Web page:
Summary of Process Evaluation
Results of the process evaluation indicate that 129 individual parents or caregivers (115 fami- lies) in Regions I, III, and IV participated in the PTP from October 2003 through November 2005. The typical client was female, white, 27 years of age, unemployed, and economically poor; has an 11th grade education and two young children; and uses methamphetamines. The children were referred primarily for neglect only (58%).
CHAPTER 4. OUTCOME EVALUATION
The outcomes of primary interest are substance abuse treatment entry, treatment completion, family reunification/permanency, and child safety. The outcomes presented in this report are based on comparisons between participants in the PTP and outcomes of other sources such as Idaho State and of similar projects in the literature. An intermediate outcome of program impacts on participants’ motivation to recognize their AODA problems and to initiate and maintain actions to change their AODA problems also is presented. This outcomes section moves beyond the Process Evaluation findings to investigate aspects of the program that might be improved.
1. CLIENT CHANGES DURING PARTICIPATION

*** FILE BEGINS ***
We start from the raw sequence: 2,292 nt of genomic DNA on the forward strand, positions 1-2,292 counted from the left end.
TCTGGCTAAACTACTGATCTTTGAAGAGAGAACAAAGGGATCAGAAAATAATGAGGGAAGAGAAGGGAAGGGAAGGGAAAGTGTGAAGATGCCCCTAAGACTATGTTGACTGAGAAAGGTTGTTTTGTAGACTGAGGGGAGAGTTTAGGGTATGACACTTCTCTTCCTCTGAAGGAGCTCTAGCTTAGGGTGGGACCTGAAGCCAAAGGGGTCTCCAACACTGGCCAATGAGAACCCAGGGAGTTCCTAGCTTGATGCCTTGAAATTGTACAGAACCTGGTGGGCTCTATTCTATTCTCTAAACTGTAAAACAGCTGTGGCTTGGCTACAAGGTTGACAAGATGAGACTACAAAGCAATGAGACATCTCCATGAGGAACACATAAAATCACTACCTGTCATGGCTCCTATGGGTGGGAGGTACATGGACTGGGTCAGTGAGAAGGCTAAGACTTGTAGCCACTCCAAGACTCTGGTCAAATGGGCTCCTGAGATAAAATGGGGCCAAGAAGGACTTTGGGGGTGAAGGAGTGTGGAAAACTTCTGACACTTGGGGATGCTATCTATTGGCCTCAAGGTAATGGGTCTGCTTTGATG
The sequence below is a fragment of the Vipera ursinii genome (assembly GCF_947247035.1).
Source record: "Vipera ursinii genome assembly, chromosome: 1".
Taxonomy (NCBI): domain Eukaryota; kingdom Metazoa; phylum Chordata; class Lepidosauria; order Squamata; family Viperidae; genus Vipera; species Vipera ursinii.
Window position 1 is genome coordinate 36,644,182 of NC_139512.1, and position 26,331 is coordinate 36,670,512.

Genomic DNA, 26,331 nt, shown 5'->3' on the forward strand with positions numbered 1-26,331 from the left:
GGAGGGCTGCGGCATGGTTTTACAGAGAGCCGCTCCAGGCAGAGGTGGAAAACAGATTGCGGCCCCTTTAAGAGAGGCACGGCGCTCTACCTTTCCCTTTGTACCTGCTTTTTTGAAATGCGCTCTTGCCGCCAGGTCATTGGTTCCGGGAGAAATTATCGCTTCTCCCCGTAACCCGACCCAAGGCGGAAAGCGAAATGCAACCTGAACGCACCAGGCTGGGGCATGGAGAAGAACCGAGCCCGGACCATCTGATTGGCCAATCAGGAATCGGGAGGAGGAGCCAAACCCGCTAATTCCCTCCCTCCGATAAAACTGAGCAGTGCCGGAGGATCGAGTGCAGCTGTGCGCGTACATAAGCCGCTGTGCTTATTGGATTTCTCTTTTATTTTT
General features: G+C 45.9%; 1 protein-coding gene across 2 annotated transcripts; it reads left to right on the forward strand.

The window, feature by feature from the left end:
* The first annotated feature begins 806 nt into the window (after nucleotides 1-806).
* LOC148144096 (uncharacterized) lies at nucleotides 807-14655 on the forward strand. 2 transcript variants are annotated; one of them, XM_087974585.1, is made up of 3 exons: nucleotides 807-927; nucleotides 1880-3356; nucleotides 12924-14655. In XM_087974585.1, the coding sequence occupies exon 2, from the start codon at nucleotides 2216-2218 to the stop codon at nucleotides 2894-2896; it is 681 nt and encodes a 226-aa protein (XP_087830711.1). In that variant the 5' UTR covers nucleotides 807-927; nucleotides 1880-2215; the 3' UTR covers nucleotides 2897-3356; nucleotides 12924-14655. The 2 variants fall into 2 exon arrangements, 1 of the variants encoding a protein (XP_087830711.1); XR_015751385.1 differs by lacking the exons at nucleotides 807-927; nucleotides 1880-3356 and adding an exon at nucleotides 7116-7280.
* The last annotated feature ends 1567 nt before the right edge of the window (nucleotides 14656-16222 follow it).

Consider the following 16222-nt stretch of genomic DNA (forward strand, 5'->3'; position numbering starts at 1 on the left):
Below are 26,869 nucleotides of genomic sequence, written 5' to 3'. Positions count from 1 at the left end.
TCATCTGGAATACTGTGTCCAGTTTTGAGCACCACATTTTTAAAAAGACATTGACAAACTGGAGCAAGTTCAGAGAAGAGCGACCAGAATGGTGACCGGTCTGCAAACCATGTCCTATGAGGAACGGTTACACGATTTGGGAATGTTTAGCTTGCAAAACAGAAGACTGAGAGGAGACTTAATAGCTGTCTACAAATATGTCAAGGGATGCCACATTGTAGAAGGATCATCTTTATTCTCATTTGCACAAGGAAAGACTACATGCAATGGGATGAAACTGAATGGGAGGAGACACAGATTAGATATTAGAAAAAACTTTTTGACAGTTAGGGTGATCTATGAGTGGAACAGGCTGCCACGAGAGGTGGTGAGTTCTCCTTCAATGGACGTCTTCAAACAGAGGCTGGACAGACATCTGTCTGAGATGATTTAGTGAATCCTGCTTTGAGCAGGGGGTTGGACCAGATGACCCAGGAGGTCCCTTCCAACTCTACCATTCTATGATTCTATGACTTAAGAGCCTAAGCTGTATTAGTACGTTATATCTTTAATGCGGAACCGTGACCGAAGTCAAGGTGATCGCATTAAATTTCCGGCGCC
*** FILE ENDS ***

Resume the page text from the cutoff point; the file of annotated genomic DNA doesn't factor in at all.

In understanding changes participants made while in this program, one focus is on internal states. The evaluation question relating to program impact on participants’ internal states was “How did participants vary in their motivation to change while engaged in substance abuse liaison services?” The PTP theory of change (Weiss, 1995) posits that when SALs apply MI techniques (Miller & Rollnick, 2002) clients will experience increasing recognition of their AOD problems, and clients will initiate and maintain actions aimed toward changing their AOD use. These two program logic positions lead to the following two distinct hypotheses:
Participants will increasingly recognize that AODA use is problematic for them.
Participants will increasingly initiate and maintain actions aimed toward changing their
Data collected using SOCRATES (Miller & Rollnick, 1993) can help answer the evaluation question by testing these hypotheses. Specifically, SOCRATES returns two scale scores: one measuring an individual’s recognition of a problem and one measuring an individual’s tak- ing steps toward changing problem behaviors. These scales are referred to as the recognition and taking steps scales in this analysis. SOCRATES uses forms for alcohol use and drug use, and data from these two forms were analyzed separately for the recognition and taking steps scales. Almost all participants completed the SOCRATES drug form scales, and about half completed the SOCRATES alcohol form scales. Participants were given the instrument that coincided with their drug of choice; when both drugs and alcohol were equally problematic, participants completed both. Two participants had scores for neither.
Idaho Pre-Treatment Program